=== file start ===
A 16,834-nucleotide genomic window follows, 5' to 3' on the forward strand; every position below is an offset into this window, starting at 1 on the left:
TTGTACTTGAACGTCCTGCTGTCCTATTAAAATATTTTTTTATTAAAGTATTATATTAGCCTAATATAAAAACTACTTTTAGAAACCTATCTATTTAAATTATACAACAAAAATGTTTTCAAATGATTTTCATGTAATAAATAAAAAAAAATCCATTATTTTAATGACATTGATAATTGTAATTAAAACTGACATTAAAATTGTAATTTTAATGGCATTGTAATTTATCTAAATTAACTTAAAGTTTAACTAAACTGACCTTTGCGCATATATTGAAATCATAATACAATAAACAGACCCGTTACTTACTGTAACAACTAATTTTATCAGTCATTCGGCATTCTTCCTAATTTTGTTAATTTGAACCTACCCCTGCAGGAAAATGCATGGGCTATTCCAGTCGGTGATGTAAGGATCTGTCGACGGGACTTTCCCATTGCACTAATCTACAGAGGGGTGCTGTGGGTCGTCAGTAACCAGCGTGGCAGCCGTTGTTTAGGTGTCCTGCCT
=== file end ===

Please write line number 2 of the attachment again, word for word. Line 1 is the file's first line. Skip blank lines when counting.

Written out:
TTGTACTTGAACGTCCTGCTGTCCTATTAAAATATTTTTTTATTAAAGTATTATATTAGCCTAATATAAAAACTACTTTTAGAAACCTATCTATTTAAATTATACAACAAAAATGTTTTCAAATGATTTTCATGTAATAAATAAAAAAAAATCCATTATTTTAATGACATTGATAATTGTAATTAAAACTGACATTAAAATTGTAATTTTAATGGCATTGTAATTTATCTAAATTAACTTAAAGTTTAACTAAACTGACCTTTGCGCATATATTGAAATCATAATACAATAAACAGACCCGTTACTTACTGTAACAACTAATTTTATCAGTCATTCGGCATTCTTCCTAATTTTGTTAATTTGAACCTACCCCTGCAGGAAAATGCATGGGCTATTCCAGTCGGTGATGTAAGGATCTGTCGACGGGACTTTCCCATTGCACTAATCTACAGAGGGGTGCTGTGGGTCGTCAGTAACCAGCGTGGCAGCCGTTGTTTAGGTGTCCTGCCT